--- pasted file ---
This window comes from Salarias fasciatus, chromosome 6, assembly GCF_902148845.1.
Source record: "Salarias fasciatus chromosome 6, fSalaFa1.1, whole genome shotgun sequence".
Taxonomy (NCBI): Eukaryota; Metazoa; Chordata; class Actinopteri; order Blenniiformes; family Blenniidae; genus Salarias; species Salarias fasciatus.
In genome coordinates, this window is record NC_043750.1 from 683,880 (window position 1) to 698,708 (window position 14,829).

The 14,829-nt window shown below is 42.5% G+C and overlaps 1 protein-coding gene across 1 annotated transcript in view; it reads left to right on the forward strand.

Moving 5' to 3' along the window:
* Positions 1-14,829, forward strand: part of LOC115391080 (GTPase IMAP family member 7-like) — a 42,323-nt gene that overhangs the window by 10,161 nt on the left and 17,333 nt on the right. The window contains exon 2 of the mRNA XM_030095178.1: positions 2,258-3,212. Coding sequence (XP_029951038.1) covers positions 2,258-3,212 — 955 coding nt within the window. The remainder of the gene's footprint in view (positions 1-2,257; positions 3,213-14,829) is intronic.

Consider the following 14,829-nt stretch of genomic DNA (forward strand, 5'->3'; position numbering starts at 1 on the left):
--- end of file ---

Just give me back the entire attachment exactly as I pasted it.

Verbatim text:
This window comes from Salarias fasciatus, chromosome 6, assembly GCF_902148845.1.
Source record: "Salarias fasciatus chromosome 6, fSalaFa1.1, whole genome shotgun sequence".
Taxonomy (NCBI): Eukaryota; Metazoa; Chordata; class Actinopteri; order Blenniiformes; family Blenniidae; genus Salarias; species Salarias fasciatus.
In genome coordinates, this window is record NC_043750.1 from 683,880 (window position 1) to 698,708 (window position 14,829).

The 14,829-nt window shown below is 42.5% G+C and overlaps 1 protein-coding gene across 1 annotated transcript in view; it reads left to right on the forward strand.

Moving 5' to 3' along the window:
* Positions 1-14,829, forward strand: part of LOC115391080 (GTPase IMAP family member 7-like) — a 42,323-nt gene that overhangs the window by 10,161 nt on the left and 17,333 nt on the right. The window contains exon 2 of the mRNA XM_030095178.1: positions 2,258-3,212. Coding sequence (XP_029951038.1) covers positions 2,258-3,212 — 955 coding nt within the window. The remainder of the gene's footprint in view (positions 1-2,257; positions 3,213-14,829) is intronic.

Consider the following 14,829-nt stretch of genomic DNA (forward strand, 5'->3'; position numbering starts at 1 on the left):